Android 4.4 had been unveiled and released. Let’s get right to first impressions. All in all, I would call it an iterative update. Though there’s a lot of new stuff going on under the hood, visually, it mostly a collection of tweaks; many of which have been available for years from third party developers and custom ROMs.

Paying Lip Service to Android Fragmentation

Under the hood, the chief new feature is improved memory management. In other words, apps will use less RAM. In a bid to combat fragmentation, Android 4.4 KitKat had been designed to work on devices with as low as 512MB RAM.

While this is very commendable, I have to to question Google’s decision and execution. Firstly, they are paying lip service to this 512MB RAM compatibility feature. How? They have announced that the Nexus 3 aka Galaxy Nexus/Nexus Prime will not be updated to KitKat despite it being a device equipped with 1GB of RAM. And if Google is not leading by example, what hope is there of other OEMs doing so for even lesser equipped devices?

Of course, there’s another reason why OEMs won’t update compatible older devices; they want to sell new phones. More importantly, I believe that 512MB RAM is not enough for true and efficient multitasking in Android. And considering the almost invisible price differences, why not just promote the decent 1GB RAM?

Another reason why I think this 512MB RAM issue is detrimental to the Android community and the smartphone industry as a whole is the screen resolution of contemporary phones equipped with 512MB RAM. – the so-called feature phones. They are mostly 320 x 240 or 480 x 360. I have found that anything less than WVGA (800 x 480) is less than optimum and is therefore incapable of providing a decent android experience. With resolutions less than WVGA, many screen elements just don’t fit and many things end up being garbled, most especially with third party apps.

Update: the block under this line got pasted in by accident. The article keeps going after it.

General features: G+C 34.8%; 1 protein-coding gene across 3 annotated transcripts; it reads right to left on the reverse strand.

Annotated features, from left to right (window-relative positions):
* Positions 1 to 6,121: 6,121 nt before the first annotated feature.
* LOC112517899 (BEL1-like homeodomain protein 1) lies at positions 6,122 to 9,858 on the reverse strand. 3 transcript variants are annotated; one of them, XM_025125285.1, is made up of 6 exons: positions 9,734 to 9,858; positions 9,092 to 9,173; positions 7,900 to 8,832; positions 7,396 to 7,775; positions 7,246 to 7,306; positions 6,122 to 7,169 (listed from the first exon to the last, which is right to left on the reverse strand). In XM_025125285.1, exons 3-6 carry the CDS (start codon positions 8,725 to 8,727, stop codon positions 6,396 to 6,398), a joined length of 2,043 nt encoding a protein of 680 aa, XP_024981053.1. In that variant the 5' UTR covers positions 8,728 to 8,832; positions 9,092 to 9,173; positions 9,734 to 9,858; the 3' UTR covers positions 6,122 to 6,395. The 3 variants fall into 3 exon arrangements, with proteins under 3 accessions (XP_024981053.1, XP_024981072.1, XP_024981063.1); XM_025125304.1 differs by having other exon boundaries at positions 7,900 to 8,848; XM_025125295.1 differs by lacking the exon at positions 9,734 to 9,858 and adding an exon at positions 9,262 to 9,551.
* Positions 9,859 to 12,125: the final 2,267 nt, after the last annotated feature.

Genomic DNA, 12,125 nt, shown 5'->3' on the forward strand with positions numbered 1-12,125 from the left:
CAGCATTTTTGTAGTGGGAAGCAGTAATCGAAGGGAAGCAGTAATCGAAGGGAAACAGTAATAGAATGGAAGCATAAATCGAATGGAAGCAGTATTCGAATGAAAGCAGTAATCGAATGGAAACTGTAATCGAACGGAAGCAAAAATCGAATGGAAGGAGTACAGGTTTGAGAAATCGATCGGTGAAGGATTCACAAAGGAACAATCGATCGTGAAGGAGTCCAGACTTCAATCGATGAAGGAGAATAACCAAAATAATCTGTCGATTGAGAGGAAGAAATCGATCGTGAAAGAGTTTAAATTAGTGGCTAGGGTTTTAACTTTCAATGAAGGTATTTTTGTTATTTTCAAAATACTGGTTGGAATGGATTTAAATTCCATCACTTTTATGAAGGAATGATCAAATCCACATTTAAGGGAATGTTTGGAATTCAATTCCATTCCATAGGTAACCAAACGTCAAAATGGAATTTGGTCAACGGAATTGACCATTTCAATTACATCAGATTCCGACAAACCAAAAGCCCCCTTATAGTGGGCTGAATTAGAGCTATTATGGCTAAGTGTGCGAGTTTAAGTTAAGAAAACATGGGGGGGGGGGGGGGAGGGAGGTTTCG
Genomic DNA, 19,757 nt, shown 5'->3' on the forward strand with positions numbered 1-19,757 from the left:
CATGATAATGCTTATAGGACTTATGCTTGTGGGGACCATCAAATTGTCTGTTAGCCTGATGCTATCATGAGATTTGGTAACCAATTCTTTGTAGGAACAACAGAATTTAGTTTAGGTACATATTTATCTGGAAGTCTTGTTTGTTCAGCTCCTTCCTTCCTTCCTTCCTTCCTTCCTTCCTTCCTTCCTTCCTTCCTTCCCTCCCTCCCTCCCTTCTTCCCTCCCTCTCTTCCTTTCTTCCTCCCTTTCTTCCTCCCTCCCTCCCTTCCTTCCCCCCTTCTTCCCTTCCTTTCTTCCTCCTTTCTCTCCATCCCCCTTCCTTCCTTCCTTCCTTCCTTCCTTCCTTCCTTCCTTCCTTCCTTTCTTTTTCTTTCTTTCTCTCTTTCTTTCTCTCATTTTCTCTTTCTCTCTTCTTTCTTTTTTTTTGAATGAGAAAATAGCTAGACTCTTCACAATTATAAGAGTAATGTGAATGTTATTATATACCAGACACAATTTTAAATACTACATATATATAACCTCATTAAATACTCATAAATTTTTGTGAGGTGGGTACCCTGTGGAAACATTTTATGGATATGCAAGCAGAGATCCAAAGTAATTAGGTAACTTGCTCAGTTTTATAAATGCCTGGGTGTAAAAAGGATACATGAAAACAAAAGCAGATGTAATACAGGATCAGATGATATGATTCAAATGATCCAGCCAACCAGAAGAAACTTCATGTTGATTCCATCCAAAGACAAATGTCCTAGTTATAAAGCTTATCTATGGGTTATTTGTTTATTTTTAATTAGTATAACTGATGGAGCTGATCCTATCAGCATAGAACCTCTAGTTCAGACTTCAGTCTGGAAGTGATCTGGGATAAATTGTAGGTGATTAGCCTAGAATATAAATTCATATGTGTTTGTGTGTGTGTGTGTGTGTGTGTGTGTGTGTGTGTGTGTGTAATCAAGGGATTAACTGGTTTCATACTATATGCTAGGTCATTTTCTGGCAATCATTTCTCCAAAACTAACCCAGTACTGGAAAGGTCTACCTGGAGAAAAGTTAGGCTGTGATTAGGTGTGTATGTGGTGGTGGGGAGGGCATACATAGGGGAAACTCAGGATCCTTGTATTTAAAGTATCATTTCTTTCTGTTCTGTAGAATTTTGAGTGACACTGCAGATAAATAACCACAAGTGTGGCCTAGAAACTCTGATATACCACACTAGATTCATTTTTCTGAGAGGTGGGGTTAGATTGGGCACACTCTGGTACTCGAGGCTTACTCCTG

Consequently, a sizeable number of users of these less than ideal feature phones would likely conclude that Android is not a good platform. So the question is why is Google not moving things along by using its position and influence to redefine what constitutes a feature an entry level smart phone? LCD prices are down and seeing as 720p is the new midrange, there’s no reason why WVGA should not serve as the entry level resolution.

Old is the new new

Android 4.4 KitKat ago brings some visual changes such as the translucent status bar. Another ‘new’ feature is the ability to rearrange your homescreens. Now these two features are in my opinion, not newsworthy chiefly because they are old features albeit features enjoyed on various skins and overlays of Android. Rearranging homescreens is a feature enjoyed on Samsung powered Froyo devices. So why does the big G feel the need to mention such a feature? Who knows? I guess it borders on being lazy.

Google is of course not alone in this practice. Their frenemy on the other side of the pond, Microsoft is just as guilty. Windows Phone is just about to get a Notifications Center. Really Microsoft, what have you been doing all this time? But I digress. This ridiculous practice is akin to an automaker announcing central locking as a big draw.

There are of course other features of Android 4.4 KitKat that are noteworthy. The new phone dialer app/module has some new tricks up its sleeves. Its smart dialing capabilities have been expanded to include not just contacts but also numbers of nearby businesses as well. Allegedly, there is some ability of being able to identify anonymous numbers. How well this will work remains to be seen. At least, now I know why Google bullied me into supplying a telephone number just to get a custom Google + URL.

Google Now is always on now. Of course touchless voice control debuted on the Moto X, another Google product.

Hangouts has also replaced the messaging app/module. It’ll now handle chats, video calls and SMS. What I haven’t determined is whether the SMS component will be carrier independent or not. Hopefully, it is a blend between the two: Sending it for free via the internet (Gmail SMS) when there is a data connection or via the carrier when there isn’t.

There are probably more features that will be discovered in the coming days, but these are the major ones as highlighted by Google itself. So what’s the first impression? Android 4.4 KitKat is mostly a cosmetic update. There is a lot of room for improvement; drastic improvement but it seems that after years of gorging on all the desserts and snacks of Android ranging from cupcakes to KitKat chocolate wafers, the designers, developers and executives have gotten fat.

This post was first published on Olawale’s blog.

Olawale Sanni Author

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